One way that AI has accelerated these calculations is by blending them with machine learning. Another approach bypasses modelling the physical process altogether by directly mapping molecule representations to the desired property. Both of these approaches allowed chemists to screen chemical databases more efficiently for various properties such as atomic charges, ionization energies etc.

The Rise of Generative Chemistry

While faster calculations are an improvement, it does not address the fact that we are still limited to known compounds – which is only a fraction of the active chemical space. We still have to manually specify the molecules we want to profile. How can we reverse this paradigm and design an algorithm that will search the chemical space and find the right candidate(s) for us? The answer may lie in the application of generative models to the problem of molecular discovery.

But before we get to that, it is essential to talk about how chemical structures can be represented digitally (and which ones can be used for generative modelling). Many representations have been developed over the last few decades, most of which fall under one of the four categories below:

Representations of isopentane

Unsurprisingly, chemical structures can be represented as arrays. Originally, array representations of molecules were used to assist in chemical database searching; in the early 2000s, however, a new type of array representation called Extended connectivity fingerprints (ECFPs) was introduced. Designed specifically to capture features relevant to molecular activity, ECFPs are often among the first representations tested when trying to predict molecular properties.

Chemical structure information could be also dumped into a text file – a common output for quantum chemistry calculation. These text files can be very rich in information, however, they are generally not very useful as inputs for machine learning models. String representations, on the other hand, have much of the information encoded in their syntax; this has made them particularly amenable to generative modelling, much like text generation.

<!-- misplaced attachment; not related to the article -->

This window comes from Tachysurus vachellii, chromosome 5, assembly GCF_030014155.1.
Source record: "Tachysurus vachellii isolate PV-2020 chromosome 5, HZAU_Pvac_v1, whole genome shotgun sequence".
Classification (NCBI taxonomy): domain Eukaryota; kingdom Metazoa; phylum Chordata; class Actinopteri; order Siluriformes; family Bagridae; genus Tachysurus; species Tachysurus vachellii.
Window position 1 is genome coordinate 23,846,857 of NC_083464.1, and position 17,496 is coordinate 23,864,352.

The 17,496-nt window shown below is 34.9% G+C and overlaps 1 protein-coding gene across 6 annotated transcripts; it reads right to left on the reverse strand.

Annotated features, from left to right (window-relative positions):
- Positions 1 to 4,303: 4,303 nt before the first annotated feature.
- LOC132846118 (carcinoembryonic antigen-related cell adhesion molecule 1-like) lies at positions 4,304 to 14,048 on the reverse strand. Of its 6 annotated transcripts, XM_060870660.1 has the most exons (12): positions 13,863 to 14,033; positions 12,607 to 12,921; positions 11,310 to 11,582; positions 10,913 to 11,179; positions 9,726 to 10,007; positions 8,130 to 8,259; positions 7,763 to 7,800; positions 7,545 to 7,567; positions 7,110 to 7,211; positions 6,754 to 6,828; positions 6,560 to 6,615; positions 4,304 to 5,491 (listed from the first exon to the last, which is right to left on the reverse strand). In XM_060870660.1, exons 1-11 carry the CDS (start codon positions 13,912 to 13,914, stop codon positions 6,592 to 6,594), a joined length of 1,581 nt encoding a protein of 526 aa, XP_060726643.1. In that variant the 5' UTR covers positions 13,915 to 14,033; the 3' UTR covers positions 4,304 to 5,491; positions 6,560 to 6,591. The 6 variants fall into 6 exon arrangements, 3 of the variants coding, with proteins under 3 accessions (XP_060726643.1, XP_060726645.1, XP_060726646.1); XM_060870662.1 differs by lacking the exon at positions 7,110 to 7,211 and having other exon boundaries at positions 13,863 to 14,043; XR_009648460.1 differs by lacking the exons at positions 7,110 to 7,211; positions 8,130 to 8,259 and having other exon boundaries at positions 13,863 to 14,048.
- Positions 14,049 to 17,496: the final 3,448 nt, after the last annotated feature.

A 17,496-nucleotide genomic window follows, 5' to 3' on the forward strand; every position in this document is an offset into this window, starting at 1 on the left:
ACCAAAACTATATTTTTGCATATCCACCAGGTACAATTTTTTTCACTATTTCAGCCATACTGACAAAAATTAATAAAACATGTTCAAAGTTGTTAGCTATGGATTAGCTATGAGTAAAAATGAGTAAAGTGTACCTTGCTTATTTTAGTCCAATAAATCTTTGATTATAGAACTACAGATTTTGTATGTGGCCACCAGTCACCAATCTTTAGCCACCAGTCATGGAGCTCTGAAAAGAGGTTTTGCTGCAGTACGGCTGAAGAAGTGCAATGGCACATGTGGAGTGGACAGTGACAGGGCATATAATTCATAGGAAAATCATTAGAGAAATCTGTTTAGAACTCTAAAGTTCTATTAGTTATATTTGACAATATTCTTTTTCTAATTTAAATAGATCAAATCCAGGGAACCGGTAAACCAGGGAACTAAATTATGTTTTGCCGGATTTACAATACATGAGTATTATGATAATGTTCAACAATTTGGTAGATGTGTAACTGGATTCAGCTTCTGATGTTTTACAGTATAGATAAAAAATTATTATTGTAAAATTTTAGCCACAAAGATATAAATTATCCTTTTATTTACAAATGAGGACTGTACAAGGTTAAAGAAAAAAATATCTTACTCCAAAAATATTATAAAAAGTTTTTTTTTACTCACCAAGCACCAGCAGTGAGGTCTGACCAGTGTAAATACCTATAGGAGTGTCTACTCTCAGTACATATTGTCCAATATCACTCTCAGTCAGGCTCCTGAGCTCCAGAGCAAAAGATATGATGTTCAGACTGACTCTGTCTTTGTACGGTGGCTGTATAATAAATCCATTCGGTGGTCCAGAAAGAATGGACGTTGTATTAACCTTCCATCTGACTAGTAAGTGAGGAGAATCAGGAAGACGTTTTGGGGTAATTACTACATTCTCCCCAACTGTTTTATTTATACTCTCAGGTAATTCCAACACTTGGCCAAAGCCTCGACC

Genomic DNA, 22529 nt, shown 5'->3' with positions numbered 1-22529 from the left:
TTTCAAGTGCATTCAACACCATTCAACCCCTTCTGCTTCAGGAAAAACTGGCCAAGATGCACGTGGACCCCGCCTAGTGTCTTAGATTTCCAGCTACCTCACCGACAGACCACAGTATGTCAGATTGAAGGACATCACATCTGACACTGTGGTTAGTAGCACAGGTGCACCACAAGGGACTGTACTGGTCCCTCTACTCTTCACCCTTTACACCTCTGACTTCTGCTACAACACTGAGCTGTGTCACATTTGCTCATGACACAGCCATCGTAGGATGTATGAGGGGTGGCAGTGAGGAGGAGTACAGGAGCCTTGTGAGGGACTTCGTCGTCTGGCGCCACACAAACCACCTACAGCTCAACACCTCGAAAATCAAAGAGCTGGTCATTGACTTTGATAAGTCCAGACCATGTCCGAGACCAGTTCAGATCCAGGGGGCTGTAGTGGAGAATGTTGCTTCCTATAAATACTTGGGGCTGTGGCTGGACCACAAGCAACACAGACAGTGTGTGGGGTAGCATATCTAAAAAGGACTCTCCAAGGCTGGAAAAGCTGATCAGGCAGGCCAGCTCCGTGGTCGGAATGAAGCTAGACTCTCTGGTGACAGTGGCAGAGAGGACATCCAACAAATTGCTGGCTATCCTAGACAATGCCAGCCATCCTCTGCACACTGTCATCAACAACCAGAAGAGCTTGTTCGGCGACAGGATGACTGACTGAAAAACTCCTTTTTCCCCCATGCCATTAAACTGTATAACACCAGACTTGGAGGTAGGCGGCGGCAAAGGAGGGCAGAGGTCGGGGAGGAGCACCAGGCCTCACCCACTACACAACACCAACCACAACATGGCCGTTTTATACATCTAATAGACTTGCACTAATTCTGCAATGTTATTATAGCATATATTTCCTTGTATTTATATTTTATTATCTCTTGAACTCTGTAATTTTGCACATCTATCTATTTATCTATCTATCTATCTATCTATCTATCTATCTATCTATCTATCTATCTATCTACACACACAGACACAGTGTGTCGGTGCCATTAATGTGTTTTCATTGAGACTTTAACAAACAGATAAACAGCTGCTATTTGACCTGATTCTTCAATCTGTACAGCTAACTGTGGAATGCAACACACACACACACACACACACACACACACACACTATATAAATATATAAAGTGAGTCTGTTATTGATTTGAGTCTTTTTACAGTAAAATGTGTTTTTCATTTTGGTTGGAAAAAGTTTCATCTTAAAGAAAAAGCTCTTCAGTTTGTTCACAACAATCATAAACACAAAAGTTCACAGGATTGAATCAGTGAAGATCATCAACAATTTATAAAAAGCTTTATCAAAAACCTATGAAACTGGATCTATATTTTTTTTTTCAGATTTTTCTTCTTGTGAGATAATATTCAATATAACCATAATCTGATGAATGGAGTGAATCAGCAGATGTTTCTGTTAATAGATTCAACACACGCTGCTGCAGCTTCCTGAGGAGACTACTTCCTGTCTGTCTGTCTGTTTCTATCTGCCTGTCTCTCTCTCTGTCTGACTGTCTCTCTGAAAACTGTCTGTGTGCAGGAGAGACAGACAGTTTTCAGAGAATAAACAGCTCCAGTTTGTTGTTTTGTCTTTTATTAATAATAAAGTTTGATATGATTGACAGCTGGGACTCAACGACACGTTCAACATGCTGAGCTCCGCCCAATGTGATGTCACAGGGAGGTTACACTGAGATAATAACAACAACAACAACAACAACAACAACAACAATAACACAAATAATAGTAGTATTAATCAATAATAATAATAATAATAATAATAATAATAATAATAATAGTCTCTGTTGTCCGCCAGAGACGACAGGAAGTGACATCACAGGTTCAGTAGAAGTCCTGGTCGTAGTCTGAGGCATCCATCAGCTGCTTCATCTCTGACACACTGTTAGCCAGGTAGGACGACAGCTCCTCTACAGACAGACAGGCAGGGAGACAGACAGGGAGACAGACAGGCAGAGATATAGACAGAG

Lastly, graph-based representations are natural approaches that allow us not only to encode atom-specific properties in node embeddings but also to capture chemical bonds in edge embeddings. Additionally, when combined with message passing, these approaches allow us to account for (and configure) the influence on nodes from its neighbours, which mirrors how atoms in a chemical structure influence each other. These properties make graph-based representations a go-to type of input representation for deep learning models.

The types of representations above can have their own subtypes; it is also, unfortunately, inconclusive which type of representation works best for any specific problem. For example, array representations are usually preferred for property prediction but graph representations have also become a strong contender in the last couple of years. It is also important to note that depending on the problem, multiple types of representation can be used in conjunction with each other.

So how (and which?) representations can be used to explore the chemical space? We have already mentioned that string representations are amenable to generative modelling. Graph representations were less susceptible to generative modelling at first but have recently become a strong contender thanks to variational autoencoders (VAEs); the latter have proven especially useful as they allow us to have a continuous, more machine-readable representation. One study used VAEs to show that both strings and graphs can be encoded and decoded into a latent space, where molecules are no longer discrete but rather real-valued continuous vectors that could be decoded back to discrete molecular representations (which may or may not be valid); Euclidean distance between different vectors would correspond to chemical similarity. Another model is added between the encoder and decoder to predict target properties from any point in the latent space.